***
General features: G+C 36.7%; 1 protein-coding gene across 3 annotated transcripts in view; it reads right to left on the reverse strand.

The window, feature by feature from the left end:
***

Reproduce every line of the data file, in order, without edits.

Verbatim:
General features: G+C 36.7%; 1 protein-coding gene across 3 annotated transcripts in view; it reads right to left on the reverse strand.

The window, feature by feature from the left end: